At the Drive In’s Relationship Of Command was one of those albums that burned a flashbulb memory in your brain. It was a landmark record so explosive you remember that exact moment you heard the adrenaline rush of “Arcarsenal”, or how “Enfilade’s” bellowing chorus and the white hot assault of “Cosomonaut” made you feel the first time they tore like wildfire through your consciousness.
But that kind of frenetic energy can only burn bright and fast, and only a few months after the album’s release, the band imploded. Frontman Cedric Bixler-Zavala and guitarist Omar Rodríguez-López went on to traverse proggier universes with The Mars Volta while founding guitarist Jim Ward, bassist Paul Hinojos and drummer Tony Hajjar formed Sparta. That was 27 years ago, and while the musical landscape has shifted, Relationship of Command has lasted the test of time, indefatigable and resolute as one of the best post-hardcore albums ever made. in.ter a.li.a (Latin for “amongst other things”) has its work cut out if it's to even remotely recapture that fire.
So does it? Recovering a moment of magic from two and half decades ago would be an impossible task for most bands, but in.ter a.li.a fearlessly and triumphantly sets expectations ablaze. Founding guitarist Jim Ward left the band last year, but his ample replacement, Sparta’s Keeley Davis, has slotted into the complex ATD-I dynamic with ease. From choppy opener “No Wolf Like The Present”, in which jarring guitar stabs and Cedric's breathless vocals tumble over each other, to closer “Hostage Stamps” which starts off with Deftonian-like electronics but quickly collapses like a spent lung into squalling guitars, the band’s chemistry is electric.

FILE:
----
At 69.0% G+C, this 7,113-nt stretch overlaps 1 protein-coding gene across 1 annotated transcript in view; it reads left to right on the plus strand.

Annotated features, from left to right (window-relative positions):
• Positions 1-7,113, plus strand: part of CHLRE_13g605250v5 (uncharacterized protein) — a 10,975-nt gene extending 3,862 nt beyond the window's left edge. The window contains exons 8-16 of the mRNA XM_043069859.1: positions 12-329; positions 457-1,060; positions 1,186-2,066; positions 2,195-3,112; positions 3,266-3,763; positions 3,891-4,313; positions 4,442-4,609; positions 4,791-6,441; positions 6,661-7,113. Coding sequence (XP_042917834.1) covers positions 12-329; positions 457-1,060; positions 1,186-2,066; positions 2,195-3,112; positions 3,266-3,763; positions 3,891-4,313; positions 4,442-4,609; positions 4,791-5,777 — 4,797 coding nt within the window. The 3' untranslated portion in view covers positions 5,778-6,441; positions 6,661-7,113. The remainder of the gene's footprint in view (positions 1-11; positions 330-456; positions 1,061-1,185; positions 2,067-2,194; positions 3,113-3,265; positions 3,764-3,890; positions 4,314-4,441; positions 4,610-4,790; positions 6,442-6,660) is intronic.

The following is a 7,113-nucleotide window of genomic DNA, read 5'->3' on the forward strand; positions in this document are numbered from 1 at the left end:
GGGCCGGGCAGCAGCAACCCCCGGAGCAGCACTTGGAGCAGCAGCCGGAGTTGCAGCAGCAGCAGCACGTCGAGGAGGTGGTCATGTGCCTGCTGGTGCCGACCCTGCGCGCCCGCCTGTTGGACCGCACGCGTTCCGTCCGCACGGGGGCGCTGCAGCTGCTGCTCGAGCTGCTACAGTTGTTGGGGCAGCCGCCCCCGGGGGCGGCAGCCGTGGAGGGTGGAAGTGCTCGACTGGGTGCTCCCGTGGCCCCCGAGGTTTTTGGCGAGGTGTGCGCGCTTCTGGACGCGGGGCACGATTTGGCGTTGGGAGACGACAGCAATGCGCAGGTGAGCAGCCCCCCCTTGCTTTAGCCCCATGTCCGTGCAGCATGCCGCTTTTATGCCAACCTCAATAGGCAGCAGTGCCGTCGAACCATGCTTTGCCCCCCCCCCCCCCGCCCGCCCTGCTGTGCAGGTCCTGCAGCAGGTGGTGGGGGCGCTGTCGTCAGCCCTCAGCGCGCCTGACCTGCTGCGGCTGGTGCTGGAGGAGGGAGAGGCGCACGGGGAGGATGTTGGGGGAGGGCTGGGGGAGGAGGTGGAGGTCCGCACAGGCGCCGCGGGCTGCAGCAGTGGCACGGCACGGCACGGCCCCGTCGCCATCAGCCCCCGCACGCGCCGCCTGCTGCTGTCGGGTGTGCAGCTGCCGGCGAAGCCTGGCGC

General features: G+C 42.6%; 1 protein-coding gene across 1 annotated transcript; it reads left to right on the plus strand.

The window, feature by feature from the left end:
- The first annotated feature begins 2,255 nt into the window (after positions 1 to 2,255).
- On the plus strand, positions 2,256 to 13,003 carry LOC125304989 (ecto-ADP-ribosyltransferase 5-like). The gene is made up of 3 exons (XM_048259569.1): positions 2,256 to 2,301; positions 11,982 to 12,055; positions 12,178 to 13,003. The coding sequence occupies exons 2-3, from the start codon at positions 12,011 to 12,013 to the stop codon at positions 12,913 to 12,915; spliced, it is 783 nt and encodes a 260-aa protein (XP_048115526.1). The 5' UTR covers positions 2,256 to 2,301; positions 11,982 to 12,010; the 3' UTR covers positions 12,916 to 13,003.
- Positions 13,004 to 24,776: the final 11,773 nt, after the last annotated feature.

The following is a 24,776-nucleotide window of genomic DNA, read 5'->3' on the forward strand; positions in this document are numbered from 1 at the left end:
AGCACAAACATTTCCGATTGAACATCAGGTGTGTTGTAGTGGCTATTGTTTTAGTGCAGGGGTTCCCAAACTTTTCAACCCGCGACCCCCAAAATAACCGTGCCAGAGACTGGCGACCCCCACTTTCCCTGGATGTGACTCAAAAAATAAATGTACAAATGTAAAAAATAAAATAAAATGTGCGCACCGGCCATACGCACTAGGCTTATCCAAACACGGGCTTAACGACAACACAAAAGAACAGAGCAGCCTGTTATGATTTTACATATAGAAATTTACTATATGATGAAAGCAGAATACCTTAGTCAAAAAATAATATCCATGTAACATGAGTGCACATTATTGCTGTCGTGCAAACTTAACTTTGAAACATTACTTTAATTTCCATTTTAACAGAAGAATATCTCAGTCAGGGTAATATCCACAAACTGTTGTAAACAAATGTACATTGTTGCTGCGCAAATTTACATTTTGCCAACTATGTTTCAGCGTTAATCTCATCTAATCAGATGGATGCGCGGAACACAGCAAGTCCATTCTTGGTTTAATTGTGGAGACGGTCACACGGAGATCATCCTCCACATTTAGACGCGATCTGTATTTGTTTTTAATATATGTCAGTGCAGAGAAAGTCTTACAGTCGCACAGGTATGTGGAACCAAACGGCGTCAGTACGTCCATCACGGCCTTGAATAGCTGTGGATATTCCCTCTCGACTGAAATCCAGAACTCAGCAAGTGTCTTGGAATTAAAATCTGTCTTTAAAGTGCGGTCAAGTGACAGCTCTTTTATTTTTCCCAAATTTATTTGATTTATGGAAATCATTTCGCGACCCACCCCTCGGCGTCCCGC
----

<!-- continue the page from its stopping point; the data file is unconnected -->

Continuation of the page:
These tracks aren’t driven by the same blistering sense of panic that drove their predecessors, but a nervous tension buzzes through the jagged “Governed By Contagions” and MC5-aping “Continuum” where tight, angular riffs jostle for space. Ridiculous lyrics still abound of course: “Inoculated at the liquor store. Drunk on the piss of semaphore embers” (“Hostage Stamps”) and “Incurably Innocent” tackles sexual abuse: "He keeps a hiding your photograph of the moment that you needed to emasculate", but they’re woven into delicious choruses and bendy, addictive rhythms.
The Relationship Of Command days were defined by chaotic performances where the band and their instruments barely made it through to the end in one piece - their 2000 performance of “One Armed Scissor” on Letterman sounded like five different songs being played at once (in the best way ever). But since then the band have learned melody isn't something to sneer at. Tracks like itchy highlight “Tilting At The Univendor” and the twisting “Pendulum In A Peasant Dress” are declarations, at long last, for the future, and these post-punk renegades sound revived and pumped up. In.ter a.li.a is better than we dreamed it could be. Prepare to fall in love all over again.